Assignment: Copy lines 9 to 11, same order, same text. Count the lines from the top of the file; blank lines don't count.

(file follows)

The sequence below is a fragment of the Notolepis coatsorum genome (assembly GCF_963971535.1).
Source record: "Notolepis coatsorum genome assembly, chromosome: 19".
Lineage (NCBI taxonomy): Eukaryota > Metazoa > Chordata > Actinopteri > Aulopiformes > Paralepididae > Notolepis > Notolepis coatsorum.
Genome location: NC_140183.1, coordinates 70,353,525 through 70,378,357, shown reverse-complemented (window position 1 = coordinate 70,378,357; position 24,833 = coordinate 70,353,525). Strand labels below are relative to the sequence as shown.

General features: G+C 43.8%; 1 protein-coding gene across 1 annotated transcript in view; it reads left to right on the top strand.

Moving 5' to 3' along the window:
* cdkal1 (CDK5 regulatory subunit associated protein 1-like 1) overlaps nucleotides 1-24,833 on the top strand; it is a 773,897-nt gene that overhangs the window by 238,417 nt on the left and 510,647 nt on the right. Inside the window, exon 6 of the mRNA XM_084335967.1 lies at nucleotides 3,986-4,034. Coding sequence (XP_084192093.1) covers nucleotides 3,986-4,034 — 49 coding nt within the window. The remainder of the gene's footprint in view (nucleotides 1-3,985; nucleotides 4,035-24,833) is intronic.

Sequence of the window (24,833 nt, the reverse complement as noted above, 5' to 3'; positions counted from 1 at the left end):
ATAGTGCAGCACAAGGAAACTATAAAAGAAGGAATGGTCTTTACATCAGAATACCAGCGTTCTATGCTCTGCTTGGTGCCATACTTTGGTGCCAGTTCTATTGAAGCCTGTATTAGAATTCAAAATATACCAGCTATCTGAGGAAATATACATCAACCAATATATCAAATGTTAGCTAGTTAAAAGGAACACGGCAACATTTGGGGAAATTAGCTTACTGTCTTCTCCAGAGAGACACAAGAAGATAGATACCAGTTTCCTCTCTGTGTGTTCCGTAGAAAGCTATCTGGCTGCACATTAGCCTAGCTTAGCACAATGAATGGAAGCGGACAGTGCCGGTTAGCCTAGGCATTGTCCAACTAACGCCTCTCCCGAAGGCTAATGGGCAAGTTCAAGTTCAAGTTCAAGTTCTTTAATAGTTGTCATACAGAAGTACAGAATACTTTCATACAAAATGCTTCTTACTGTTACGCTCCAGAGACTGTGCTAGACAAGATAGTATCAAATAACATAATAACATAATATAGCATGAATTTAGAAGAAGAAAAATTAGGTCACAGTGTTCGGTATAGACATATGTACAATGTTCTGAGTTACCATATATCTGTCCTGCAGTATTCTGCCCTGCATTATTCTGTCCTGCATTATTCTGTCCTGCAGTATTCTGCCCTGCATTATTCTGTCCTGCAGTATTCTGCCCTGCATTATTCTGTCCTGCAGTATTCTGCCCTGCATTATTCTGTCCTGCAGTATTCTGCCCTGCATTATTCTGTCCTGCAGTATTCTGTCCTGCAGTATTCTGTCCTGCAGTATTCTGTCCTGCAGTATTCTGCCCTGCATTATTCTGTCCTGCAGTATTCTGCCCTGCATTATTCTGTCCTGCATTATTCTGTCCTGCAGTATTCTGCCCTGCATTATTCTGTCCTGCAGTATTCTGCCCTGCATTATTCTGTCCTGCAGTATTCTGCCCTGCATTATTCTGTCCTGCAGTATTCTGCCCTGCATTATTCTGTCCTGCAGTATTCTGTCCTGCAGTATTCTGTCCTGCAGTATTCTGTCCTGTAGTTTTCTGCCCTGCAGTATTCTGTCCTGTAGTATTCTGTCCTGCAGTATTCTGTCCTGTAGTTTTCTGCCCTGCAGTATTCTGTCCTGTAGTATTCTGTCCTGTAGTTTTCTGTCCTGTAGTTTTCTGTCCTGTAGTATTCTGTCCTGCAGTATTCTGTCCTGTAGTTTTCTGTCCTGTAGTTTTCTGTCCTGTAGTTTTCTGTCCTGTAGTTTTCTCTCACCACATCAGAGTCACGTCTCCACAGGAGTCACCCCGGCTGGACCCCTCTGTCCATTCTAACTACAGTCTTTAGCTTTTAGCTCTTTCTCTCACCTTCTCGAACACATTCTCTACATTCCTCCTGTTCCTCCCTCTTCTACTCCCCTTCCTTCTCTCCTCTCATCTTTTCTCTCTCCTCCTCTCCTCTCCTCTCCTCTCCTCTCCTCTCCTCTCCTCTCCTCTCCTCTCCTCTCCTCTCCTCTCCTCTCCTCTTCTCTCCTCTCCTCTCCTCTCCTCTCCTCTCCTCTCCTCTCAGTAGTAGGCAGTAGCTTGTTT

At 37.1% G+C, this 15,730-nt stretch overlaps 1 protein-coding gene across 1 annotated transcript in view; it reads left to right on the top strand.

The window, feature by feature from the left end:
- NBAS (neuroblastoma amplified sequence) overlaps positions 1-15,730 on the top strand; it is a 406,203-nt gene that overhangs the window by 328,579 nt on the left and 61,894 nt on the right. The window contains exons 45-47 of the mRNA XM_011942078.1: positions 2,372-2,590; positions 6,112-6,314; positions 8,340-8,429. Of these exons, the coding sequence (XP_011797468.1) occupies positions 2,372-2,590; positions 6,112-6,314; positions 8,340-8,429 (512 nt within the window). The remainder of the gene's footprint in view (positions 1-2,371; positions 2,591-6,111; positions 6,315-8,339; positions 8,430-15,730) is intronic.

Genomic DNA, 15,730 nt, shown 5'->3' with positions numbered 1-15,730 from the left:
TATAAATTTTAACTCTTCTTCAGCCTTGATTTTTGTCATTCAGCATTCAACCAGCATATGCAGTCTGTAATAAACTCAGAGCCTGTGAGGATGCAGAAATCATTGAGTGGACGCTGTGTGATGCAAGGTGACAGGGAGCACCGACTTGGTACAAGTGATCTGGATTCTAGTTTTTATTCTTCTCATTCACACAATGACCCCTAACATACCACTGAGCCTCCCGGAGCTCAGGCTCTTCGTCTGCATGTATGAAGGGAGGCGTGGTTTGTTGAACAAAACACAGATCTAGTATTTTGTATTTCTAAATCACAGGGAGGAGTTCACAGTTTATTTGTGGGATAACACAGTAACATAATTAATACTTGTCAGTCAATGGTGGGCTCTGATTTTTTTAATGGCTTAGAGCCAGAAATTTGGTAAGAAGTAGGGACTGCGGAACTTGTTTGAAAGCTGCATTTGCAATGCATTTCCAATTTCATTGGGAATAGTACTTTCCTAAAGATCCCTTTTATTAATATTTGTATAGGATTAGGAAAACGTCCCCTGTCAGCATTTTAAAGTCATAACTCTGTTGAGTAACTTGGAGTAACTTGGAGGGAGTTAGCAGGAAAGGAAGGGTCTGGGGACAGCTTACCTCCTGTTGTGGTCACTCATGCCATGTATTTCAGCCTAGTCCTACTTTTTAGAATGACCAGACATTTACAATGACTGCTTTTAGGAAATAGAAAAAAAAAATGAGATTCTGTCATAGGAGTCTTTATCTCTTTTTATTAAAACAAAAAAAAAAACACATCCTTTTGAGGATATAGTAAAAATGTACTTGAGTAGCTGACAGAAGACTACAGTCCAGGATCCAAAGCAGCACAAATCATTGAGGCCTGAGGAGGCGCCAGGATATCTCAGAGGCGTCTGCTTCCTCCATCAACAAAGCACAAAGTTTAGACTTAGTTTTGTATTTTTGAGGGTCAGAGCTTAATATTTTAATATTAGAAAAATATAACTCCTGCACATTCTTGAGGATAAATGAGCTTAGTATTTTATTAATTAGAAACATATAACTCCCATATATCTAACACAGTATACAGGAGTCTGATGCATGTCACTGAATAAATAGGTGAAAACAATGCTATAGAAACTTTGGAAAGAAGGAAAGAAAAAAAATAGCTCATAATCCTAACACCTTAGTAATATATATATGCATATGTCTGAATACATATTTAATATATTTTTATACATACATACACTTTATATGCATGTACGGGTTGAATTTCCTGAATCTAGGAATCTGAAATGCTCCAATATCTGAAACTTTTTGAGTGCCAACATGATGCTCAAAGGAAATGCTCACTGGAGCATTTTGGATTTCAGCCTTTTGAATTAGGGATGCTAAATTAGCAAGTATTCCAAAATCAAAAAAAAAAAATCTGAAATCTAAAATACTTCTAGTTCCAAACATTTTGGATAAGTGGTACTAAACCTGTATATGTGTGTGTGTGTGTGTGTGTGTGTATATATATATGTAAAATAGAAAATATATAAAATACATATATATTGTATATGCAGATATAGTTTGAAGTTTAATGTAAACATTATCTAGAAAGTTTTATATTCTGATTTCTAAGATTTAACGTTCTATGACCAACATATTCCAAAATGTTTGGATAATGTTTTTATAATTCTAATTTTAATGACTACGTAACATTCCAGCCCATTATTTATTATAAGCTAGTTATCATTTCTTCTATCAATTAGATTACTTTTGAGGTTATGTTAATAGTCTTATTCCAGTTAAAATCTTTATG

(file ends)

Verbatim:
ATAGTGCAGCACAAGGAAACTATAAAAGAAGGAATGGTCTTTACATCAGAATACCAGCGTTCTATGCTCTGCTTGGTGCCATACTTTGGTGCCAGTTCTATTGAAGCCTGTATTAGAATTCAAAATATACCAGCTATCTGAGGAAATATACATCAACCAATATATCAAATGTTAGCTAGTTAAAAGGAACACGGCAACATTTGGGGAAATTAGCTTACTGTCTTCTCCAGAGAGACACAAGAAGATAGATACCAGTTTCCTCTCTGTGTGTTCCGTAGAAAGCTATCTGGCTGCACATTAGCCTAGCTTAGCACAATGAATGGAAGCGGACAGTGCCGGTTAGCCTAGGCATTGTCCAACTAACGCCTCTCCCGAAGGCTAATGGGCAAGTTCAAGTTCAAGTTCAAGTTCTTTAATAGTTGTCATACAGAAGTACAGAATACTTTCATACAAAATGCTTCTTACTGTTACGCTCCAGAGACTGTGCTAGACAAGATAGTATCAAATAACATAATAACATAATATAGCATGAATTTAGAAGAAGAAAAATTAGGTCACAGTGTTCGGTATAGACATATGTACAATGTTCTGAGTTACCATATATCTGTCCTGCAGTATTCTGCCCTGCATTATTCTGTCCTGCATTATTCTGTCCTGCAGTATTCTGCCCTGCATTATTCTGTCCTGCAGTATTCTGCCCTGCATTATTCTGTCCTGCAGTATTCTGCCCTGCATTATTCTGTCCTGCAGTATTCTGCCCTGCATTATTCTGTCCTGCAGTATTCTGTCCTGCAGTATTCTGTCCTGCAGTATTCTGTCCTGCAGTATTCTGCCCTGCATTATTCTGTCCTGCAGTATTCTGCCCTGCATTATTCTGTCCTGCATTATTCTGTCCTGCAGTATTCTGCCCTGCATTATTCTGTCCTGCAGTATTCTGCCCTGCATTATTCTGTCCTGCAGTATTCTGCCCTGCATTATTCTGTCCTGCAGTATTCTGCCCTGCATTATTCTGTCCTGCAGTATTCTGTCCTGCAGTATTCTGTCCTGCAGTATTCTGTCCTGTAGTTTTCTGCCCTGCAGTATTCTGTCCTGTAGTATTCTGTCCTGCAGTATTCTGTCCTGTAGTTTTCTGCCCTGCAGTATTCTGTCCTGTAGTATTCTGTCCTGTAGTTTTCTGTCCTGTAGTTTTCTGTCCTGTAGTATTCTGTCCTGCAGTATTCTGTCCTGTAGTTTTCTGTCCTGTAGTTTTCTGTCCTGTAGTTTTCTGTCCTGTAGTTTTCTCTCACCACATCAGAGTCACGTCTCCACAGGAGTCACCCCGGCTGGACCCCTCTGTCCATTCTAACTACAGTCTTTAGCTTTTAGCTCTTTCTCTCACCTTCTCGAACACATTCTCTACATTCCTCCTGTTCCTCCCTCTTCTACTCCCCTTCCTTCTCTCCTCTCATCTTTTCTCTCTCCTCCTCTCCTCTCCTCTCCTCTCCTCTCCTCTCCTCTCCTCTCCTCTCCTCTCCTCTCCTCTCCTCTCCTCTCCTCTTCTCTCCTCTCCTCTCCTCTCCTCTCCTCTCCTCTCCTCTCAGTAGTAGGCAGTAGCTTGTTT

At 37.1% G+C, this 15,730-nt stretch overlaps 1 protein-coding gene across 1 annotated transcript in view; it reads left to right on the top strand.

The window, feature by feature from the left end: